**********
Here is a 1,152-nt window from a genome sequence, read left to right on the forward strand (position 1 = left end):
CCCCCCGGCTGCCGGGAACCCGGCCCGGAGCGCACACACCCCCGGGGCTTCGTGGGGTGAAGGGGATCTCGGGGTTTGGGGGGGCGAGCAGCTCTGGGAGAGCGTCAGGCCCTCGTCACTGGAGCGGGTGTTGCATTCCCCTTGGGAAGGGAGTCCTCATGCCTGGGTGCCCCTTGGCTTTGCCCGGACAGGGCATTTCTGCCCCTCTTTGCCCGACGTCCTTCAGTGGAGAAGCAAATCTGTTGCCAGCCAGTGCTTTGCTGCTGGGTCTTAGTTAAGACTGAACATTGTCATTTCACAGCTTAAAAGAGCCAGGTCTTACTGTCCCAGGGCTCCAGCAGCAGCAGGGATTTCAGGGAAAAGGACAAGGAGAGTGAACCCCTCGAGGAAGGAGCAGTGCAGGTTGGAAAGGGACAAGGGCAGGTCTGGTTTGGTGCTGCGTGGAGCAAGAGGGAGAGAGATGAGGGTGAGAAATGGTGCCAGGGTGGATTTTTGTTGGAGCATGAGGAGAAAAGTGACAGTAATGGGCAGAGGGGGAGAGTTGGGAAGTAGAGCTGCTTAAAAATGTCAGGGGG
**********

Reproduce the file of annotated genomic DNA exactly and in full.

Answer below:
Here is a 1,152-nt window from a genome sequence, read left to right on the forward strand (position 1 = left end):
CCCCCCGGCTGCCGGGAACCCGGCCCGGAGCGCACACACCCCCGGGGCTTCGTGGGGTGAAGGGGATCTCGGGGTTTGGGGGGGCGAGCAGCTCTGGGAGAGCGTCAGGCCCTCGTCACTGGAGCGGGTGTTGCATTCCCCTTGGGAAGGGAGTCCTCATGCCTGGGTGCCCCTTGGCTTTGCCCGGACAGGGCATTTCTGCCCCTCTTTGCCCGACGTCCTTCAGTGGAGAAGCAAATCTGTTGCCAGCCAGTGCTTTGCTGCTGGGTCTTAGTTAAGACTGAACATTGTCATTTCACAGCTTAAAAGAGCCAGGTCTTACTGTCCCAGGGCTCCAGCAGCAGCAGGGATTTCAGGGAAAAGGACAAGGAGAGTGAACCCCTCGAGGAAGGAGCAGTGCAGGTTGGAAAGGGACAAGGGCAGGTCTGGTTTGGTGCTGCGTGGAGCAAGAGGGAGAGAGATGAGGGTGAGAAATGGTGCCAGGGTGGATTTTTGTTGGAGCATGAGGAGAAAAGTGACAGTAATGGGCAGAGGGGGAGAGTTGGGAAGTAGAGCTGCTTAAAAATGTCAGGGGG